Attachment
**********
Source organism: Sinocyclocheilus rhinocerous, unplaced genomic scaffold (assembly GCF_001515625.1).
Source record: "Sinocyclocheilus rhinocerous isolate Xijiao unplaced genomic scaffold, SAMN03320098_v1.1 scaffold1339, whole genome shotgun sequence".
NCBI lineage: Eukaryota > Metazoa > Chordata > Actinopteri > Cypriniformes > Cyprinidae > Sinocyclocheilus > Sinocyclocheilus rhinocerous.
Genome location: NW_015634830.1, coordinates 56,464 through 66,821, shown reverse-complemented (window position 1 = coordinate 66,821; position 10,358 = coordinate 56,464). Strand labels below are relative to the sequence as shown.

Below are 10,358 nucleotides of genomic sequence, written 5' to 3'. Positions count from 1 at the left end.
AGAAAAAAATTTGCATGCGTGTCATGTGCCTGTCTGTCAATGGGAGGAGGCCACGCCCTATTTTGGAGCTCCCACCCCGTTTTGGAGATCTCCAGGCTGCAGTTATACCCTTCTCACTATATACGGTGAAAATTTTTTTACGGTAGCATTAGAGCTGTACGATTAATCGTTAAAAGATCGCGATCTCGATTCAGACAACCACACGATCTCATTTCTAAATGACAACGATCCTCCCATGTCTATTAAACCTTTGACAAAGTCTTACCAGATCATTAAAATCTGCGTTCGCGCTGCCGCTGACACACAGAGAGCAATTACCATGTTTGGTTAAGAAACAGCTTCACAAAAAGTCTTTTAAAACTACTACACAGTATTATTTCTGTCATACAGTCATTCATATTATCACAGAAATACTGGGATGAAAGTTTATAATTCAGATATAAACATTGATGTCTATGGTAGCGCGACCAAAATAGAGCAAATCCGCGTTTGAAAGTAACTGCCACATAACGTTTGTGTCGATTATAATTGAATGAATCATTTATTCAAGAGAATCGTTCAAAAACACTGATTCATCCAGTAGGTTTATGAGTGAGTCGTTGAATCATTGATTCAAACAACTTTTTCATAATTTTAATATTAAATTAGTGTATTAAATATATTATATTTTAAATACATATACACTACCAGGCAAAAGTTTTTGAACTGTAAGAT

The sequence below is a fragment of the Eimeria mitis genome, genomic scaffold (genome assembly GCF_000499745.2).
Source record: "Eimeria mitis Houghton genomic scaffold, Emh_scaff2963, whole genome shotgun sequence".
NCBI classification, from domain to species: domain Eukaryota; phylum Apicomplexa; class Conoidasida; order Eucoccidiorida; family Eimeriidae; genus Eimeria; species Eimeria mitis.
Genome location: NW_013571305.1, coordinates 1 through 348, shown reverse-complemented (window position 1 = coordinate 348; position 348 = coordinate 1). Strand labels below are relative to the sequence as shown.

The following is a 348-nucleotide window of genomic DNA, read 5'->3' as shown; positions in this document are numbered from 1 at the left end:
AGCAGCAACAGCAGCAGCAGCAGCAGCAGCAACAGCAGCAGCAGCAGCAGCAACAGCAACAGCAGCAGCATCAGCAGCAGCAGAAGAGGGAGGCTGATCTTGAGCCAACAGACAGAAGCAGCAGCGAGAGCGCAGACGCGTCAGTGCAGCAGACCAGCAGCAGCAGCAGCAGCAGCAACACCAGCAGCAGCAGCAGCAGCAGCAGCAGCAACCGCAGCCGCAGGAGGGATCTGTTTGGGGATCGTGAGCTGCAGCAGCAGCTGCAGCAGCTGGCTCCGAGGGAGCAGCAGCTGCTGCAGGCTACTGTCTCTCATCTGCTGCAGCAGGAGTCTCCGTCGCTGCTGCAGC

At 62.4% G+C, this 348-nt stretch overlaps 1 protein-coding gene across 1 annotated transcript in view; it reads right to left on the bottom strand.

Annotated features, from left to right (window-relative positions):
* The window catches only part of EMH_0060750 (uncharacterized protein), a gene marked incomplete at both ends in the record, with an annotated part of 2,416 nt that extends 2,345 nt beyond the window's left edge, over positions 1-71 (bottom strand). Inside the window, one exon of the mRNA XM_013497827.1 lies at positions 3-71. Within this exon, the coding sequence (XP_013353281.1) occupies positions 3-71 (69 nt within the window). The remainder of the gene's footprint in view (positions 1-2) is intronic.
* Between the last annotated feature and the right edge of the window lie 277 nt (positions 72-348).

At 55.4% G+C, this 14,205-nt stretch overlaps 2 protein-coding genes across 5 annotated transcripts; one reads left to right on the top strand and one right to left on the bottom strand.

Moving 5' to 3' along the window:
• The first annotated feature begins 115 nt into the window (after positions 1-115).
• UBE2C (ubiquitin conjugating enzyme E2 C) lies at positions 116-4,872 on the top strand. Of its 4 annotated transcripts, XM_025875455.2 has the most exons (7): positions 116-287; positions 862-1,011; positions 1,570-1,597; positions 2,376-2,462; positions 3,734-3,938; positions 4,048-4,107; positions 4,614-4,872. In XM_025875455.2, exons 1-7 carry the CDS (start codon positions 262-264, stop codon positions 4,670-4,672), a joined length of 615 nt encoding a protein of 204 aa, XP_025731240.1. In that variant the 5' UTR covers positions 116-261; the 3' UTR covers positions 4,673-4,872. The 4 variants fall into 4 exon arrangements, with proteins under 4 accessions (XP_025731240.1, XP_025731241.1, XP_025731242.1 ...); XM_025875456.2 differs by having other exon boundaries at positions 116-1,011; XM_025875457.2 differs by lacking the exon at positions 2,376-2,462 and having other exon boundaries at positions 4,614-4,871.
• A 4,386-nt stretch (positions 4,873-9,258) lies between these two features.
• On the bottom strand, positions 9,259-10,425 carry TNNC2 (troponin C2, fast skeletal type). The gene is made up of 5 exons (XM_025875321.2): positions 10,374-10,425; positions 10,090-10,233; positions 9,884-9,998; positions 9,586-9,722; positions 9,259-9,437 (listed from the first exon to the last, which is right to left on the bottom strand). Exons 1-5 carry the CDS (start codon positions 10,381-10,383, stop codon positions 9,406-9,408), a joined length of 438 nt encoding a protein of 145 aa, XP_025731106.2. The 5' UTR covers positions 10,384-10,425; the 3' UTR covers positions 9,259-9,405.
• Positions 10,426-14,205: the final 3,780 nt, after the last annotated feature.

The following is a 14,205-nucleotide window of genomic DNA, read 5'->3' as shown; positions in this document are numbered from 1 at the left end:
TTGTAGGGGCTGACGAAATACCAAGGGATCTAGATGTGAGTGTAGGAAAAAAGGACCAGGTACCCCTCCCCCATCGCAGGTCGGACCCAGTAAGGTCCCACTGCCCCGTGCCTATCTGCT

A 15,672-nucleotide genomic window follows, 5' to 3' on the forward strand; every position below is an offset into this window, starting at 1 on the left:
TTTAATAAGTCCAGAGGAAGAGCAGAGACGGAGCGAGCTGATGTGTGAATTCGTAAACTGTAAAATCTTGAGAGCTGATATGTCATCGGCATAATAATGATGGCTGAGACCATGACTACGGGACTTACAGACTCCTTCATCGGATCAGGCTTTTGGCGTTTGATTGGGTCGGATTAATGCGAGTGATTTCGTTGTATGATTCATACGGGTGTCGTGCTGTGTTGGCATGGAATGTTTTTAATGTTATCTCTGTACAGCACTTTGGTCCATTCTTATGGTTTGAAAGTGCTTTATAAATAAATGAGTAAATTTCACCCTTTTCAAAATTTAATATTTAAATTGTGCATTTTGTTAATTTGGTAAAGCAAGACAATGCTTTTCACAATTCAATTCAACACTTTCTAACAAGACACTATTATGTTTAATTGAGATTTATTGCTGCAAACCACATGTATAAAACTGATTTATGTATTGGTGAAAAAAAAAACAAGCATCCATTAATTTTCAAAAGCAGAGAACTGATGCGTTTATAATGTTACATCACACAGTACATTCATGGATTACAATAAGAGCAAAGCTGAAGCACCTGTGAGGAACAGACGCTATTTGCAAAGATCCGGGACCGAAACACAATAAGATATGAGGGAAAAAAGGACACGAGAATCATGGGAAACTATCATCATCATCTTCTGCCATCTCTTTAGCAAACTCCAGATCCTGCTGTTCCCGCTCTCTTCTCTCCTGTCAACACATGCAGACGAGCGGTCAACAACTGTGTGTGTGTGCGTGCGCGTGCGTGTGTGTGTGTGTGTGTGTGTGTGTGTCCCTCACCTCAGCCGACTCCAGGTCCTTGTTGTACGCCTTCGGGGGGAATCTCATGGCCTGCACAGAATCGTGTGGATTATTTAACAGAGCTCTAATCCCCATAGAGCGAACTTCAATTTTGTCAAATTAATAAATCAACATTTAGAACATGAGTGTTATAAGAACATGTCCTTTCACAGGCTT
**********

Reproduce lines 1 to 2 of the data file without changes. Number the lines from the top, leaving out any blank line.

Source organism: Sinocyclocheilus rhinocerous, unplaced genomic scaffold (assembly GCF_001515625.1).
Source record: "Sinocyclocheilus rhinocerous isolate Xijiao unplaced genomic scaffold, SAMN03320098_v1.1 scaffold1339, whole genome shotgun sequence".